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Civil War Monuments
In the front of the old Waterbury High School, now called the Thatcher Brook Primary Union School District.
WAS ERECTED BY
FRANKLIN SYLVESTER HENRY
MAY 30, 1914
IN MEMORY OF THE MEN
FROM WATERBURY, VERMONT
FOUGHT TO PRESERVE THE
INTEGRITY OF THE
UNION IN THE CIVIL WAR
1861 - 1865
DULCE ET DECORUM EST PRO PATRIA MORI. *
* Literally: "It is sweet and honorable to die for the fatherland."
The monument was unveiled with appropriate ceremonies on Memorial Day, May 30, 1914. Senator Willial P. Dillingham was the orator of the occasion, and the foollowing closing paragraphs are quoted from his splendid address:--
"Mr. Henry's love for Waterbury was an inheritance from generations running back to the time of the settlement of the town, strengthened and developed by early associations and later by his military service with the companions of his boyhood. It also was prepetuated through friendships, old and new, resulting from family and social relations which he sustained through life with the people of this community. He loved us, he gloried in our history, and his great desire was to make a lasting impress upon our future. He remembered that the boys of the nation fought the War of the Rebellion, and his great desire was that the boys of the present day and of the future should be prepared to do well their part in perfecting and carrying out the work of the fathers.
It is an astounding fact that out of the 2,672,341 men constituting the Union armies during the war between the states, 2,159,798, or 81 per cent., were under twenty-one years of age when they enlisted, and that of this number 1,151,438—43 per cent.—were under eighteen years of age. The miracle of the nineteenth century was the almost instantaneous development of these boys into strong, rugged, thoughtful, determined men, when the developing powers of great responsibilities were laid upon them.
No one remembered this fact more perfectly than Mr. Henry, and no one comprehended more perfectly the importance of having succeeding generations equally well equipped for great national exigencies. His generous and patriotic action in erecting this monument was born not alone from a desire to honor those who had been his comrades in that great conflict, but in placing it in the grounds of the public schools, he hoped that countless generations would daily look upon it and derive inspiration from the record it discloses. So strong was his interest in those who are to succeed us in the responsibilities of citizenship that even when upon a bed of suffering and when facing that great change in which the mortal puts on immortality, he asked me to impress upon the heart and mind of this audience to-day the value of patriotism, of loyalty, of devotion to free institutions and the obligation that rests upon every community to keep alive the spirit of the fathers, and to impress it upon their children; and he was particularly impressed with the conviction that there should be included in the curriculum of the schools not only proper instruction in the elements of patriotism, but also in military tactics among the older boys, that there may be aroused in them an enthusiastic love of country and that there may be developed in them that military instinct which is so essential as an element of character in manly men and model citizens.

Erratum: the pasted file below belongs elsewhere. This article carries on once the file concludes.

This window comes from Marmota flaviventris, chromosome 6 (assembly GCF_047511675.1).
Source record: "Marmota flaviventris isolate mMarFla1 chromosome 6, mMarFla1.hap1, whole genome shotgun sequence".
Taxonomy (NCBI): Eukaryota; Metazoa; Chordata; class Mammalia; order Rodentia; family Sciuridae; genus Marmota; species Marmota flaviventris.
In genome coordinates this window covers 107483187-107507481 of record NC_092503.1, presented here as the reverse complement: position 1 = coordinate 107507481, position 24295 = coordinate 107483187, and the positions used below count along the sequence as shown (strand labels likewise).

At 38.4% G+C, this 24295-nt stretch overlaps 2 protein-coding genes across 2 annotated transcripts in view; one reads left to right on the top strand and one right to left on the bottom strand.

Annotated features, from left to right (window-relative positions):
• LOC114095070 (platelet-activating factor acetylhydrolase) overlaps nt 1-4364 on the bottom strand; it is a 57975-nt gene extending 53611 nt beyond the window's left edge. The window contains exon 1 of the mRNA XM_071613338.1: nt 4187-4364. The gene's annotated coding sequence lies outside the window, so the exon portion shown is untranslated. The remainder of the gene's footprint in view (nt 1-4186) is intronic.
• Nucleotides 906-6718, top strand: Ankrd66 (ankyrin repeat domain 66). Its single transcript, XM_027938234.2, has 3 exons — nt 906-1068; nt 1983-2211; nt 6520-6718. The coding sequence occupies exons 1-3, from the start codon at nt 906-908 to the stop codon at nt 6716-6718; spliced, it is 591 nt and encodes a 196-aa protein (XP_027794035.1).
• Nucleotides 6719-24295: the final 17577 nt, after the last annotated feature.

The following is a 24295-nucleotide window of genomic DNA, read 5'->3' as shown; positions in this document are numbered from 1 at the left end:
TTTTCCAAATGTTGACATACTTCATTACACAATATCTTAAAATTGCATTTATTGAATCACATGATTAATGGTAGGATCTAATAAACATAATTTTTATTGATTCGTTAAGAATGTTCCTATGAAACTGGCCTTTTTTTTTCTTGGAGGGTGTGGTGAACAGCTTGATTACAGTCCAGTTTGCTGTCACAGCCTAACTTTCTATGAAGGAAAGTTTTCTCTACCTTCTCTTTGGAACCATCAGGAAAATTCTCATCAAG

May the memory of his great generosity, his deep love for his native town and her people, and his patriotic interest in those who are to follow us, remain in the hearts of Waterbury's sons and daughters as long as bronze and granite endure, and God grant that such memory shall ever inspire them to a high conception and heroic defense of the great principle of liberty under law which the fathers established, and the maintenance of which made immortal the men of '61 to '65."
Franklin Sylvester Henry (1846-1914)
and the Monument he gave to his native Town of Waterbury, Vt.
Source: William Henry Eldridge, Henry Genealogy: The Descendants of Samuel Henry of Hhadley and Amherst, Mass..., (Press of T. R. Marvin & Son, Boston, Mass, 1915), pp. 46 (photo), 49-50
Main photograph courtesy of Marquite Kadavy, panels courtesy of Maria Ward. Picture including William Henry Eldridge from Henry Genealogy. The Descendants of Samuel Henry of Hadley and Amherst, Mass., 1734-1790 and Lurana (Cady) Henry His Wife, (T. R. Marvin & Son, Boston, 1915), p 46.